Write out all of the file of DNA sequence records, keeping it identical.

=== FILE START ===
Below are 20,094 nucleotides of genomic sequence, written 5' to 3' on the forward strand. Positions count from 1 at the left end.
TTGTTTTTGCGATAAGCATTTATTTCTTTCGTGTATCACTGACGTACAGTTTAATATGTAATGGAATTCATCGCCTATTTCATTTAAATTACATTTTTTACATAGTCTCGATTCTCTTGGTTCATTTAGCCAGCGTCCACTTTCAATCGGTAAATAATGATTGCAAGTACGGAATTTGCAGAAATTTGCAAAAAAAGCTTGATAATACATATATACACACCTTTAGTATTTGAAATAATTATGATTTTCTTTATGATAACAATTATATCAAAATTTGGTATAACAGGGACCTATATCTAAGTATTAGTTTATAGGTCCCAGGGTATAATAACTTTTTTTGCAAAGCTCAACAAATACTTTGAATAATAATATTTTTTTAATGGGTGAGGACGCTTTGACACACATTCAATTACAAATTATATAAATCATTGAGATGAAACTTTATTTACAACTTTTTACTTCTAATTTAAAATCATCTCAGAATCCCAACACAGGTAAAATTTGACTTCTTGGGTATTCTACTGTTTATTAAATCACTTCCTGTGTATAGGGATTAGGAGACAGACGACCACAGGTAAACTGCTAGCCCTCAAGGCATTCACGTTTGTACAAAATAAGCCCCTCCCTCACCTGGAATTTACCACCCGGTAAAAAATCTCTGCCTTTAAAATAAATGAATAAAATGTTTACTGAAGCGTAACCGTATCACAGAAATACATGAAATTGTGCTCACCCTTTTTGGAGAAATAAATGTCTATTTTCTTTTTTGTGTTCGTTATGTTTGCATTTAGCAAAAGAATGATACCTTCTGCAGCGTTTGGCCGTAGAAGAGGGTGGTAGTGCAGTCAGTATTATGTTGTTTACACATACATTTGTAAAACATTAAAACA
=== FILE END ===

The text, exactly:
Below are 20,094 nucleotides of genomic sequence, written 5' to 3' on the forward strand. Positions count from 1 at the left end.
TTGTTTTTGCGATAAGCATTTATTTCTTTCGTGTATCACTGACGTACAGTTTAATATGTAATGGAATTCATCGCCTATTTCATTTAAATTACATTTTTTACATAGTCTCGATTCTCTTGGTTCATTTAGCCAGCGTCCACTTTCAATCGGTAAATAATGATTGCAAGTACGGAATTTGCAGAAATTTGCAAAAAAAGCTTGATAATACATATATACACACCTTTAGTATTTGAAATAATTATGATTTTCTTTATGATAACAATTATATCAAAATTTGGTATAACAGGGACCTATATCTAAGTATTAGTTTATAGGTCCCAGGGTATAATAACTTTTTTTGCAAAGCTCAACAAATACTTTGAATAATAATATTTTTTTAATGGGTGAGGACGCTTTGACACACATTCAATTACAAATTATATAAATCATTGAGATGAAACTTTATTTACAACTTTTTACTTCTAATTTAAAATCATCTCAGAATCCCAACACAGGTAAAATTTGACTTCTTGGGTATTCTACTGTTTATTAAATCACTTCCTGTGTATAGGGATTAGGAGACAGACGACCACAGGTAAACTGCTAGCCCTCAAGGCATTCACGTTTGTACAAAATAAGCCCCTCCCTCACCTGGAATTTACCACCCGGTAAAAAATCTCTGCCTTTAAAATAAATGAATAAAATGTTTACTGAAGCGTAACCGTATCACAGAAATACATGAAATTGTGCTCACCCTTTTTGGAGAAATAAATGTCTATTTTCTTTTTTGTGTTCGTTATGTTTGCATTTAGCAAAAGAATGATACCTTCTGCAGCGTTTGGCCGTAGAAGAGGGTGGTAGTGCAGTCAGTATTATGTTGTTTACACATACATTTGTAAAACATTAAAACA